The End Game Approaches for CCG

Allied Domecq departs, and vultures circle remaining clients

Cordiant Communications Group, parent of Bates and 141 Worldwide, bought itself some time last week by reaching an eleventh-hour agreement with its principal lenders. But time is not on the side of the battered British holding company, under mounting pressure to complete its planned asset sales and stop the hemorrhaging of clients.

After client Allied Domecq defected last week, CCG put the entire company on the block publicly, throwing into doubt the future of the 63-year-old Bates brand. Many predict New York-based Bates, best known for co-founder Rosser Reeves’ Unique Selling Proposition, will be the next agency name to die, following on the heels of Bozell and D’Arcy.

“It is likely it will be folded into another network if it is bought by [a holding company],” said Jesper Jensen, an analyst with WestLB Panmure in London. “History is not enough. When you lose half your clients in the U.S. and start slipping in the U.K., it’s not enough.” Bates, which operates 180 offices in 80 countries, saw an estimated worldwide revenue drop of 14 percent last year to $700 million.

Following the loss of Allied Domecq’s $30 million business, the vultures starting circling CCG’s remaining global clients, Pfizer and British American Tobacco. “Every client has to be thinking what happens if it goes,” said a source.

Bates’ client roster appears ripe for the picking in light of its precarious financial situation, a primary reason for Allied Domecq’s departure. “Allied Domecq is symptomatic of the downward spiral in confidence both inside and outside the company,” said Simon Lapthorne, an analyst with Old Mutual in London.

The spirits purveyor, which accounted for 3.4 percent of CCG’s revenue last year, said it has reached out to global agencies with above- and below-the-line resources. Publicis Groupe’s Publicis Worldwide, Allied Domecq’s other primary roster shop for spirits, appears to be a frontrunner for CCG’s business on brands such as Tia Maria and Malibu, sources said.

The BAT relationship, which analysts estimate comprises 6-8 percent of CCG’s revenue, is already seen as tenuous—last month the marketer shifted the agency’s Lucky Strike duties to Grey’s G2 integrated-marketing unit. In the global realignment, CCG’s 141 below-the-line unit, which continues to handle the $20 million Kool account, landed what some consider a consolation prize, BAT’s duty-free work.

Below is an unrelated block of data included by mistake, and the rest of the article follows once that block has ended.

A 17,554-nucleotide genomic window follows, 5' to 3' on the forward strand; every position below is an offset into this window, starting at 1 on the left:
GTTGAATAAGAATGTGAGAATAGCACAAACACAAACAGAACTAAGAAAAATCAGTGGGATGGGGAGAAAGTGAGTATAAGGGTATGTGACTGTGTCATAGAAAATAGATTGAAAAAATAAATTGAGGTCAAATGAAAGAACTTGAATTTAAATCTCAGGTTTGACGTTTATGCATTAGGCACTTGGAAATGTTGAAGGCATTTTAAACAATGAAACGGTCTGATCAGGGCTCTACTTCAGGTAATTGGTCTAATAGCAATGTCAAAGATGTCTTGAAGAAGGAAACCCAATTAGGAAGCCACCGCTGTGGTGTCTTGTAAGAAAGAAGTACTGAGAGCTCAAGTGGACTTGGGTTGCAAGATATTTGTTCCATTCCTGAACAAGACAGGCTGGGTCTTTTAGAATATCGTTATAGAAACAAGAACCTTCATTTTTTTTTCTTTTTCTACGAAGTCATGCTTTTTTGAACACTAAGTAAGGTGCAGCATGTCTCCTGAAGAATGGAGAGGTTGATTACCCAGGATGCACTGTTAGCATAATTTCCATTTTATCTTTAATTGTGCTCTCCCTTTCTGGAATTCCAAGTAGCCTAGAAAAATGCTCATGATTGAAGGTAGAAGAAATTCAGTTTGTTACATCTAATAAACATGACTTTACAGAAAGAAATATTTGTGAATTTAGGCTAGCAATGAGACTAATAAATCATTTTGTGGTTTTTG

Meanwhile, Pfizer, which represented about 8 percent of CCG’s revenue and a significant portion of Bates’ estimated $1.4 billion in U.S. billings last year, has several roster shops that would jump at the business. According to CMR, the pharmaceutical giant spent about $200 million in U.S. measured media in 2002 on the brands now at CCG, which include Dentyne, Rolaids and Zantac.

When questioned about client relationships during a conference call last week, CCG chief executive David Hearn said, “Naturally, we have a 24-hour-a-day relationship with our clients. We deal with them every day. … For specific comments about their relationship with us, you should talk to them.”

Calls to Pfizer were not returned. “We’ll watch with interest what happens to them,” said a BAT rep, declining further comment.

CCG said last Tuesday that it was “actively investigating alternative strategic options.” The statement left many questioning why a competitor would take on CCG’s estimated $318 million net debt rather than cherry-pick clients and key personnel. “Why buy all that debt and then … wind up in the same position as Cordiant is now, selling off assets to pay the debt down?” said one source.

In fact, Omnicom CEO John Wren said during an earnings call last week that the holding company’s “primary focus” is CCG’s clients.

Nonetheless, CCG said Wednesday that it had “received very preliminary approaches.” Some analysts chalked that up to rivals’ opportunistic looks at the company’s operations. Still, bidders could buy it for a bargain; Jensen said CCG could go for as low as 8 pence a share.

Analysts pegged Publicis Groupe as the most likely bidder, since it already has ties to CCG through a joint venture in Zenith Optimedia. CCG said Thursday it is set to exercise its option to sell its 25 percent stake in the media outfit to Publicis for $120 million in January. However, sources said Publicis could renegotiate the Zenith Optimedia deal to encompass all of CCG or its prized pieces.

Publicis CEO Maurice Lévy said talks on Zenith Optimedia have not started. As to his interest in other CCG units, such as 141, he said Publicis is still focused on absorbing Bcom3.

WPP Group, which earlier this year was said to be eyeing CCG’s 77 percent stake in German network Scholz & Friends, is also sizing up CCG or its parts, sources said. Since the two companies are headquarted in the U.K., there would be fewer legal hurdles. One source said WPP chairman Martin Sorrell “is tough enough to carve up that company and get his money back.” WPP could not be reached.

Analysts said Omnicom could emerge as a suitor, pointing to its bid for financially troubled London shop GGT in the late ’90s.

Now that its lenders have extended CCG’s financial agreements to July 15, analysts said the company will push to close one of its three previously announced asset sales. Up for sale are British financial public relations firm FD International, valued at about $32 million; Scholz & Friends, valued at $20 million; and a majority stake in its Australian operations, including George Patterson Bates, valued at $63 million.

Because it reached an agreement in principle with its lenders, CCG was able to release preliminary 2002 results by the U.K. listing authority’s May 1 deadline, saving its shares from suspension on the London stock exchange. CCG narrowed its full-year net losses to $370 million from $440 million, despite an 11 percent fall in revenue to $847 million.